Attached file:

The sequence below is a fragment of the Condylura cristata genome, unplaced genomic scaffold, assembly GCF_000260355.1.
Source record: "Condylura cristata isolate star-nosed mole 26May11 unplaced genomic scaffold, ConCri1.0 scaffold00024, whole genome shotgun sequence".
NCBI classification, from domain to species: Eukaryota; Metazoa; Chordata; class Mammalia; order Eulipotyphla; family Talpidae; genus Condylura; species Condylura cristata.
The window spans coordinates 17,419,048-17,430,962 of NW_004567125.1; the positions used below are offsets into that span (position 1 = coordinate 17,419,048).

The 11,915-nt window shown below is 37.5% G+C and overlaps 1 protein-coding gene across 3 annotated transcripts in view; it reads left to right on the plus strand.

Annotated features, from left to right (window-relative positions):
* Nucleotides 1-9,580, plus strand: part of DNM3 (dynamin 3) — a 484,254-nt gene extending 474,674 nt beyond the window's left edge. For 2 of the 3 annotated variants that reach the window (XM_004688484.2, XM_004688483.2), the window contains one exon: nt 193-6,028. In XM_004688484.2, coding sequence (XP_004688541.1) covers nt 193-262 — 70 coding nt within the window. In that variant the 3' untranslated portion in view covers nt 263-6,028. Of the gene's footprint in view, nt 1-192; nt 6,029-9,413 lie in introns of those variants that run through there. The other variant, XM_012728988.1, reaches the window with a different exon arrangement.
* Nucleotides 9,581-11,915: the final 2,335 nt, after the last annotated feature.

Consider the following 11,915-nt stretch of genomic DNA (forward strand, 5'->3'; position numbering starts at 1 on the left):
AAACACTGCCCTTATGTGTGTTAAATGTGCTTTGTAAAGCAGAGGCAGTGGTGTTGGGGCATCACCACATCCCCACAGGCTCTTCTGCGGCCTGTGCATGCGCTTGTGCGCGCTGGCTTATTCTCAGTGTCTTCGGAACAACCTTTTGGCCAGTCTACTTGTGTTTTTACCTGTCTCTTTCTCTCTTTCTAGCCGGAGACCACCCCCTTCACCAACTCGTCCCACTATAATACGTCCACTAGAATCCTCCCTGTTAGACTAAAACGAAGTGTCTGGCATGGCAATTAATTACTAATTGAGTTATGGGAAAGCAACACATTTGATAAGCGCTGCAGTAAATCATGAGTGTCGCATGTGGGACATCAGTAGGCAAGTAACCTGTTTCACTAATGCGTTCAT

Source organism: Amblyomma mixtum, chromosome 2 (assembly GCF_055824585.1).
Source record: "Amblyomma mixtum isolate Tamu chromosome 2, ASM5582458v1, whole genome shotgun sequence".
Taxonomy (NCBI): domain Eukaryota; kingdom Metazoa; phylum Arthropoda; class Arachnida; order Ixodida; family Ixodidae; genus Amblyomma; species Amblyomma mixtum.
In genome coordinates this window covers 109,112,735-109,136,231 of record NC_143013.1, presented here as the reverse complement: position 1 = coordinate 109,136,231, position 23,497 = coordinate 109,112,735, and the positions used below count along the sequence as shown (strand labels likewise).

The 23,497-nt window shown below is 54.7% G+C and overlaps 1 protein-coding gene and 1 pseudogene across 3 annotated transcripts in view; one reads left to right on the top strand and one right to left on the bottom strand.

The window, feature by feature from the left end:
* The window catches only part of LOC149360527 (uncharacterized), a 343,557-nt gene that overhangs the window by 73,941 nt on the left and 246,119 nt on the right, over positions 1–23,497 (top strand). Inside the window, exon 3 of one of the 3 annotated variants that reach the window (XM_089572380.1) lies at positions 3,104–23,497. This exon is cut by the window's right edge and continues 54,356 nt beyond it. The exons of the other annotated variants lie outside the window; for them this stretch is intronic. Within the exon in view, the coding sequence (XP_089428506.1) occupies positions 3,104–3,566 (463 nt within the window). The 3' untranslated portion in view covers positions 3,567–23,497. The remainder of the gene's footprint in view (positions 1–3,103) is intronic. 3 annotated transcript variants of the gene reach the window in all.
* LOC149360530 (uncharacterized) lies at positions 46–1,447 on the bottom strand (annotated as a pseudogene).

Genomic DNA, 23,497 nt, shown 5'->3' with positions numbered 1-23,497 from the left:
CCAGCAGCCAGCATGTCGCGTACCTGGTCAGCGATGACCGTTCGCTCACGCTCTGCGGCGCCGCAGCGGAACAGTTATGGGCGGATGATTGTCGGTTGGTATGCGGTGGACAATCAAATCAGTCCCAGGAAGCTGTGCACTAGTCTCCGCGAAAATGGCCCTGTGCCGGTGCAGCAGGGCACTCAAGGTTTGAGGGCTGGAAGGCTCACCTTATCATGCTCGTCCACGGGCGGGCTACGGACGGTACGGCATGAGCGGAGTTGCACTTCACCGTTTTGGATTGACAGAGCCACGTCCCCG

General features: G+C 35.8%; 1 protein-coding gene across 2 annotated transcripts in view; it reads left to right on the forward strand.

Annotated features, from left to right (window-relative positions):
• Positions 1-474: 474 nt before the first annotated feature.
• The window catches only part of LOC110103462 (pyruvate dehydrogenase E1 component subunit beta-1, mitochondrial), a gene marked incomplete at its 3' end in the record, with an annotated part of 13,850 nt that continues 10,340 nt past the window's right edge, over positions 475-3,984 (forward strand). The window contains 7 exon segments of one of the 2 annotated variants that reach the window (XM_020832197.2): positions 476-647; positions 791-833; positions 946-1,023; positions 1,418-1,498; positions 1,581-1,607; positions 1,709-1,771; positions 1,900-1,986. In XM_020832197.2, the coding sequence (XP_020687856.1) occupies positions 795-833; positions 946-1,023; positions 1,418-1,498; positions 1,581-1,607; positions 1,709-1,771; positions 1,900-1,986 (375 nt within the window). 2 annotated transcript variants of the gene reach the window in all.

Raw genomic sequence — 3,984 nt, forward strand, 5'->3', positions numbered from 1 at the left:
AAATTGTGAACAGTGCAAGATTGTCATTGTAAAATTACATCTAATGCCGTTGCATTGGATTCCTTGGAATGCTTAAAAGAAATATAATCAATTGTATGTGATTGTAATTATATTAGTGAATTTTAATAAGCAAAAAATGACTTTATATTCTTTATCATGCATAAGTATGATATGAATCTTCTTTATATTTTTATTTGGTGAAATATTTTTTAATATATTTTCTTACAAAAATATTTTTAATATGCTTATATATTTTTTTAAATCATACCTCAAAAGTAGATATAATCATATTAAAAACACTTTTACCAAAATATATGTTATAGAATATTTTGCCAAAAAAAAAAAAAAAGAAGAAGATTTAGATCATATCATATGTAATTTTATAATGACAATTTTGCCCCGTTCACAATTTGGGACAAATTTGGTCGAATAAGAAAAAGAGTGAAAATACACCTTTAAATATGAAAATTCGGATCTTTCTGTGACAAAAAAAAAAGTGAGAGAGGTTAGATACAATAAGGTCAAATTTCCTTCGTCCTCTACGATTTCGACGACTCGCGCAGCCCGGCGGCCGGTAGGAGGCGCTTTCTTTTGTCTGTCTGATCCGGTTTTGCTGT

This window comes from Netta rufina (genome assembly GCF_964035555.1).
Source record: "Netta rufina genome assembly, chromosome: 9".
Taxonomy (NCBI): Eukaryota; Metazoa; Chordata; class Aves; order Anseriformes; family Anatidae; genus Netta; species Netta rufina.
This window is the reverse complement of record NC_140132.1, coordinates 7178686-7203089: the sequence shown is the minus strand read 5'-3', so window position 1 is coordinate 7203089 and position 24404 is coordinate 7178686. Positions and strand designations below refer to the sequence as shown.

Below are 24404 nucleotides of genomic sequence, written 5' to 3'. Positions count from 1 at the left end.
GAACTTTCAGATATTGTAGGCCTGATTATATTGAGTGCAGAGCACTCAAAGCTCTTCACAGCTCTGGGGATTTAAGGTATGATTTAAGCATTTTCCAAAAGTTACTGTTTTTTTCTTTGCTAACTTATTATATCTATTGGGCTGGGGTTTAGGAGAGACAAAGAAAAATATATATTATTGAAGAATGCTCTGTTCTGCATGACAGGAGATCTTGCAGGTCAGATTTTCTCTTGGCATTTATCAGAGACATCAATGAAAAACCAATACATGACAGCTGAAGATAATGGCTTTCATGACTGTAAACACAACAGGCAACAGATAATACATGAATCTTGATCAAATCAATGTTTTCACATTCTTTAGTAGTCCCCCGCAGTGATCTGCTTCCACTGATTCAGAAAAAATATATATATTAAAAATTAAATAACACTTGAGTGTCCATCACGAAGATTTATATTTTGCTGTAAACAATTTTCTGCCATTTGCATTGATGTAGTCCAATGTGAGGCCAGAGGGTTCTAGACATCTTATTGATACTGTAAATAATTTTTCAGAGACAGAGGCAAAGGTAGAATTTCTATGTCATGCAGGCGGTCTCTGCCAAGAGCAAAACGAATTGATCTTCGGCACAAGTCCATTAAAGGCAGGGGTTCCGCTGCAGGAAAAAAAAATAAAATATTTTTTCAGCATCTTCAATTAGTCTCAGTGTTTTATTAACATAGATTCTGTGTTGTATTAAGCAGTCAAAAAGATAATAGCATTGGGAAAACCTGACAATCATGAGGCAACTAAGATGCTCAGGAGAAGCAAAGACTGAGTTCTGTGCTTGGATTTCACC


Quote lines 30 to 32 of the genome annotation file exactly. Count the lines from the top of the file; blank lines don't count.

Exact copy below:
This window is the reverse complement of record NC_140132.1, coordinates 7178686-7203089: the sequence shown is the minus strand read 5'-3', so window position 1 is coordinate 7203089 and position 24404 is coordinate 7178686. Positions and strand designations below refer to the sequence as shown.

Below are 24404 nucleotides of genomic sequence, written 5' to 3'. Positions count from 1 at the left end.
GAACTTTCAGATATTGTAGGCCTGATTATATTGAGTGCAGAGCACTCAAAGCTCTTCACAGCTCTGGGGATTTAAGGTATGATTTAAGCATTTTCCAAAAGTTACTGTTTTTTTCTTTGCTAACTTATTATATCTATTGGGCTGGGGTTTAGGAGAGACAAAGAAAAATATATATTATTGAAGAATGCTCTGTTCTGCATGACAGGAGATCTTGCAGGTCAGATTTTCTCTTGGCATTTATCAGAGACATCAATGAAAAACCAATACATGACAGCTGAAGATAATGGCTTTCATGACTGTAAACACAACAGGCAACAGATAATACATGAATCTTGATCAAATCAATGTTTTCACATTCTTTAGTAGTCCCCCGCAGTGATCTGCTTCCACTGATTCAGAAAAAATATATATATTAAAAATTAAATAACACTTGAGTGTCCATCACGAAGATTTATATTTTGCTGTAAACAATTTTCTGCCATTTGCATTGATGTAGTCCAATGTGAGGCCAGAGGGTTCTAGACATCTTATTGATACTGTAAATAATTTTTCAGAGACAGAGGCAAAGGTAGAATTTCTATGTCATGCAGGCGGTCTCTGCCAAGAGCAAAACGAATTGATCTTCGGCACAAGTCCATTAAAGGCAGGGGTTCCGCTGCAGGAAAAAAAAATAAAATATTTTTTCAGCATCTTCAATTAGTCTCAGTGTTTTATTAACATAGATTCTGTGTTGTATTAAGCAGTCAAAAAGATAATAGCATTGGGAAAACCTGACAATCATGAGGCAACTAAGATGCTCAGGAGAAGCAAAGACTGAGTTCTGTGCTTGGATTTCACC